Kenya Rolls out Plan to Connect SGR to Uganda, Congo, DRC.

  • The Standard Gauge Railway is intended to assist countries to compete for freight commerce from the Indian Ocean.

In what appears to be an effort with Tanzania to dominate shipping into Africa’s hinterland, Kenya has begun discussions with Uganda, the Democratic Republic of the Congo, and the Republic of the Congo to construct a modern railway connecting the Indian Ocean to the Atlantic.


According to President William Ruto, the discussion centers on having each nation construct a 1,000-kilometer line within its borders. Kenya’s leader said Nairobi is in talks with Kinshasa about securing funds for its sector. At the same time, Uganda has made headway in establishing the foundation for the new railway network on its territory.


This comes months after Tanzania agreed to extend its standard gauge railway to Burundi, from where it will connect to the Democratic Republic of the Congo (DRC), the continent’s second-largest nation by land with a population of about 120 million.

During a forum meeting of government and private sector leaders on the African Continental Free Trade Area (AfCFTA) in Nairobi on Monday, Dr. Ruto said “As countries, we are prepared to work together. That way, we can do our section in Kenya with Uganda are already working on their section”.

“We are also discussing with the government of DRC to see how, together, we can get the resources to get their 1,000km in DRC, connect it to the Congo River, and transport our goods and products across the hinterland of Africa”, he said. He claimed that Congo-Brazzaville had been included in the discussions.


Between Mombasa and Suswa near Naivasha, Kenya has over 700 km of SGR line that the Chinese constructed at an estimated cost of $3.75 billion (or Sh519 billion at the time, based on the currency rate at the time).

The modern rail route from Nairobi was initially meant to extend up to the Ugandan border at Malaba town, but China requested that Kampala agree to build its portion before Beijing releases financing for the complete phase.


Uganda announced earlier this month that it had received funding for the SGR line from the Standard Chartered Bank, with an unknown Turkish business scheduled to carry out the project’s construction.

According to Fred Byamukama, Uganda’s Minister for Work, quoted by press in Kampala earlier in the month, “What I want to assure you is that come August, you will see the construction of Standard Gauge Railway on our Land”.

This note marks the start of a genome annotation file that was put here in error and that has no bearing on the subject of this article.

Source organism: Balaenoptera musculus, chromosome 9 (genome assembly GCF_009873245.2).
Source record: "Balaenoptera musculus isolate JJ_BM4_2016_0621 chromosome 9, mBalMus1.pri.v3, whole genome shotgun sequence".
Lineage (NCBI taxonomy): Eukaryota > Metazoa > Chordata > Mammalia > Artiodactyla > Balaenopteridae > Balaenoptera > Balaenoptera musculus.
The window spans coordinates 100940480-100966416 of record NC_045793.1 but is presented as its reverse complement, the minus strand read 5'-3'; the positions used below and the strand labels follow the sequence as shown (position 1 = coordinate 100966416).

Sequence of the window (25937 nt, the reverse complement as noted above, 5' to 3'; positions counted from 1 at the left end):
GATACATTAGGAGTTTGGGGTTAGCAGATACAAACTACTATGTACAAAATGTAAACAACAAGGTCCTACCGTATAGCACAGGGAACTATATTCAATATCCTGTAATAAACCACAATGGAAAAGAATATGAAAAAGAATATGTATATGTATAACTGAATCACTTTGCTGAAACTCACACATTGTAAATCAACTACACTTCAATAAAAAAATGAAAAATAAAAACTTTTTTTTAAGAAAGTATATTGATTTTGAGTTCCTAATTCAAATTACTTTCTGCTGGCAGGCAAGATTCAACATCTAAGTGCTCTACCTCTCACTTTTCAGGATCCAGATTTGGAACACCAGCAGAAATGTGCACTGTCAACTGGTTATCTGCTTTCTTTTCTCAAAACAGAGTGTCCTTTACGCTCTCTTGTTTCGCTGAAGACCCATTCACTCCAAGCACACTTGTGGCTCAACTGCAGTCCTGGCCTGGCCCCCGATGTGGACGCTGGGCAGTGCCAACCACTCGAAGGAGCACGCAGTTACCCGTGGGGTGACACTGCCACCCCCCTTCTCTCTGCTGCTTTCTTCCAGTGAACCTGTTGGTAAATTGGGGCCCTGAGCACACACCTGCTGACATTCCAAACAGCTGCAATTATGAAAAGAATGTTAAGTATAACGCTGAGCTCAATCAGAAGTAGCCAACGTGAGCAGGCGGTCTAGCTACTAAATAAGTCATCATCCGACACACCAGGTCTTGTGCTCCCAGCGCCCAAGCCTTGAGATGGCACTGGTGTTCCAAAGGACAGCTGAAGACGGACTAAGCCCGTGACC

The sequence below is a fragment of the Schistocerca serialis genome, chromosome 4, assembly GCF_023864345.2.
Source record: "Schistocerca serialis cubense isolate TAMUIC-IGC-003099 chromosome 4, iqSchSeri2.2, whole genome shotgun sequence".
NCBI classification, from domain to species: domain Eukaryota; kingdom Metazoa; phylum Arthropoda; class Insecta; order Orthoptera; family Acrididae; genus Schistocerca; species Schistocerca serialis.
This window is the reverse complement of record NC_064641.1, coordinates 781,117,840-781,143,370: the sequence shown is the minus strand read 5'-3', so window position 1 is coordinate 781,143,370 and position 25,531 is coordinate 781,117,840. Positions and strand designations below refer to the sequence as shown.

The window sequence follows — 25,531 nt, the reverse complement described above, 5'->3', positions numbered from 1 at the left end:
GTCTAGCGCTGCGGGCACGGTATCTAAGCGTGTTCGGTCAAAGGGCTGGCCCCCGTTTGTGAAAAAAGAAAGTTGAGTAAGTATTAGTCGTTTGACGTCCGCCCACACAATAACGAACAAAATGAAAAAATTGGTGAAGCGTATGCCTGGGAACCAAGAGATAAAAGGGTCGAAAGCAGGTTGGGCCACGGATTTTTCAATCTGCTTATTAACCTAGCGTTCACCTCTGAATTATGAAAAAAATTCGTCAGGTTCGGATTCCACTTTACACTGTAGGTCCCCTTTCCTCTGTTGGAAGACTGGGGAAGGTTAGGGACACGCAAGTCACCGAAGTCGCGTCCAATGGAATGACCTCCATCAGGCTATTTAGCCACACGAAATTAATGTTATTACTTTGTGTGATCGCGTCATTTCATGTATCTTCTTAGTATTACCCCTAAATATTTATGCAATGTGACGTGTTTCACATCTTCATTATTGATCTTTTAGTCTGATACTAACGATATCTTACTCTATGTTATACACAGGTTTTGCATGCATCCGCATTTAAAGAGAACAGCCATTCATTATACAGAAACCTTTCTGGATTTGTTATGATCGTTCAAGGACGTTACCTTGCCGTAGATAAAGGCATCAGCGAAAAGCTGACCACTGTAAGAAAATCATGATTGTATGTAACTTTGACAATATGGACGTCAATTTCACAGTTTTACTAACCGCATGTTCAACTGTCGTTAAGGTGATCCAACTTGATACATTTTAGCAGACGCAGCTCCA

Kenya and Tanzania’s plans for modern train lines are intended to assist countries compete for freight commerce from the Indian Ocean into the interior when nations are considering lowering trade barriers under the ambitious African Continental Free Trade Agreement (AfCFTA).

The creation of the largest single market in the world, with a population of around 1.4 billion and an estimated $3 trillion (Sh415.2 trillion) in annual economic activity, will be made possible by the AfCFTA, which will provide the free movement of people, goods, and services throughout the continent.


Last month Tanzania and Burundi filed a tender for designing and constructing roughly 282km of the longer cross-border modern railway line, which is meant to travel through the populated DRC.

According to a $2.2 billion (Sh271 billion) contract, Dar es Salaam inked with two Chinese contractors late last December, the 2,102 km SGR’s last section will be completed by 2026.

“This is a railway that is going to open up Tanzania and link it to the eastern side of DRC where there is a lot of cargo that needs to be transported on the ports on the Indian Ocean to the global market,” Tanzania’s President Samia Suluhu Hassan said at the time.


The vast and populated DRC presents a tremendous untapped opportunity for access to one of the few remaining economic frontier markets in the world.

The war-torn nation is endowed with tremendous natural resources, including the second-biggest rainforest in the world, the world’s largest cobalt and copper deposits, hydroelectric potential, major arable land, and great biodiversity.

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